I have been asked for my expert opinion on the vaccines against the virus that causes Covid. I am a retired academic physician, so I know medical science, taught medical science and understand research. As an academic endocrinologist I studied and taught about the immune system, as well as genetics and taught the basic classes on epidemiology. Since the end of January 2020 I have been closely following the medical literature on the novel coronavirus that first appeared in Wuhan, China. The specific virus is called Sars-CoV-2 and causes a disease called Covid-19. About 1.5% of those who contract the virus die, mostly older and medically frail, but also a few younger, healthy individuals. I work closely with many physicians who manage Covid patients in the hospital and clinics. Of much greater concern is the larger percentage of individuals who suffer multiple complications from Covid and especially the half of hospitalized patients who develop long-term neurologic complications that impairs thinking, as well as those who develop permanent lung problems, heart failure and kidney complications. Not all of these “long-hauler” patients are old or have pre-existing medical conditions. So it is a disease that should be avoided.
To slow the spread of Covid, government agencies have tried to limit the interaction between people, just as was done in the early fifties to slow the spread of polio and even more restrictively in 1918 for the H1N1 influenza pandemic. Avoiding being near others when indoors, not shouting or singing and most importantly wearing a mask over the mouth AND NOSE, decreases the spread of the virus. Over half of individuals who come infected with Covid never have any symptoms or are so mildly ill, they do not know that they are spreading the virus. Once the virus starts multiplying in a person’s nose and throat, they will spread the virus for the next 10-16 days when they talk, or even breathe. This could be any of us, but is especially true for those who are younger.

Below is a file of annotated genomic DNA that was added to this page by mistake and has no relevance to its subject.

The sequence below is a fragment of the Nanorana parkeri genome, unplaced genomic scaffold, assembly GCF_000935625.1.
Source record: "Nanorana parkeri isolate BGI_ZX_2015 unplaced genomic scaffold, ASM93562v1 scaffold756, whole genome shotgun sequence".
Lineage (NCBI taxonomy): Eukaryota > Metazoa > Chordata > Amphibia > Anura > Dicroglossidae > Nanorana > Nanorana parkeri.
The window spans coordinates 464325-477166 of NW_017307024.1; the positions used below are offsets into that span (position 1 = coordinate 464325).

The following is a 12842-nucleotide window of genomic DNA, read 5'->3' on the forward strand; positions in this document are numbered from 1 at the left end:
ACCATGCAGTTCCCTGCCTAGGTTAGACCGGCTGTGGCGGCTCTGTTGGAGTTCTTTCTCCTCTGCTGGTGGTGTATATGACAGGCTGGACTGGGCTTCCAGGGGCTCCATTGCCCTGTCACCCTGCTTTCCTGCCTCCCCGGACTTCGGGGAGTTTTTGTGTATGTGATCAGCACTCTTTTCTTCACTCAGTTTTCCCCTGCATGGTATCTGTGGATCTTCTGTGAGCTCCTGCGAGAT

A new mutation of Covid is twice as contagious and has been found in Oregon. So there is a real urgency to get the pandemic stopped. The current vaccines are just as effective against these mutations in the USA, UK and Europe as the early form of the virus (we are not sure about a mutation just discovered in South Africa).
Wearing a mask over your mouth AND NOSE is the most courteous thing we can do when in public. It is our civic duty. It used to be considered polite to hold the door for others, but now with the need for physical distancing, do not hold the door for others, but do wear a mask.
If we all quarantined in a bubble for 60 days, we could rid the world of Covid, but that does not seem practical. So like small pox, influenza, polio and tetanus; vaccination is the best way to control the virus. Vaccines actually eliminated small pox and until Covid came along, the world was almost rid of polio.